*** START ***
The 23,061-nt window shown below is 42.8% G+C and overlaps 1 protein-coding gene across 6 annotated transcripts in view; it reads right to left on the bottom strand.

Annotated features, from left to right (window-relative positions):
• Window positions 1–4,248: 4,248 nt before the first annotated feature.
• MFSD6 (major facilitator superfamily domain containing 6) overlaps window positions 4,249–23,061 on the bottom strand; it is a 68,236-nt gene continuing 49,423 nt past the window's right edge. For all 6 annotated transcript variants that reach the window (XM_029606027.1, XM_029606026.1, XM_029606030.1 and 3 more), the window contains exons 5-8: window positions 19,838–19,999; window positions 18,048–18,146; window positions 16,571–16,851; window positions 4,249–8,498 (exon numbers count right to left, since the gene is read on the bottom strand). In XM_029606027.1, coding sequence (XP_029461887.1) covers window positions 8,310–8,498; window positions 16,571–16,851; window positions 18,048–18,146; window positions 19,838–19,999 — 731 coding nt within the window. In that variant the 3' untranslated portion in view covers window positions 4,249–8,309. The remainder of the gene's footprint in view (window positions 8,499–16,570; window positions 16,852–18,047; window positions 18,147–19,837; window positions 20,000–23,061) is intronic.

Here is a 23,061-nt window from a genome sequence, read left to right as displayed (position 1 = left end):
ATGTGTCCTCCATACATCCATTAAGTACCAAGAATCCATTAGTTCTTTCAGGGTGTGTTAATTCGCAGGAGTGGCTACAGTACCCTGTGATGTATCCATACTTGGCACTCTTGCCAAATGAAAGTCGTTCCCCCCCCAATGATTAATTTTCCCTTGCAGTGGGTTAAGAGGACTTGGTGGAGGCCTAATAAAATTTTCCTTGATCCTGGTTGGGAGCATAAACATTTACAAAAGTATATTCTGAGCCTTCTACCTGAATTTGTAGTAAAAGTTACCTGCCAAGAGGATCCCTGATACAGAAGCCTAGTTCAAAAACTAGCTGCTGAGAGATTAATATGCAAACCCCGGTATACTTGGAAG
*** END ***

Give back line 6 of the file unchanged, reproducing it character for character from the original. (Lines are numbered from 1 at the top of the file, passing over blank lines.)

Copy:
ATGTGTCCTCCATACATCCATTAAGTACCAAGAATCCATTAGTTCTTTCAGGGTGTGTTAATTCGCAGGAGTGGCTACAGTACCCTGTGATGTATCCATACTTGGCACTCTTGCCAAATGAAAGTCGTTCCCCCCCCAATGATTAATTTTCCCTTGCAGTGGGTTAAGAGGACTTGGTGGAGGCCTAATAAAATTTTCCTTGATCCTGGTTGGGAGCATAAACATTTACAAAAGTATATTCTGAGCCTTCTACCTGAATTTGTAGTAAAAGTTACCTGCCAAGAGGATCCCTGATACAGAAGCCTAGTTCAAAAACTAGCTGCTGAGAGATTAATATGCAAACCCCGGTATACTTGGAAG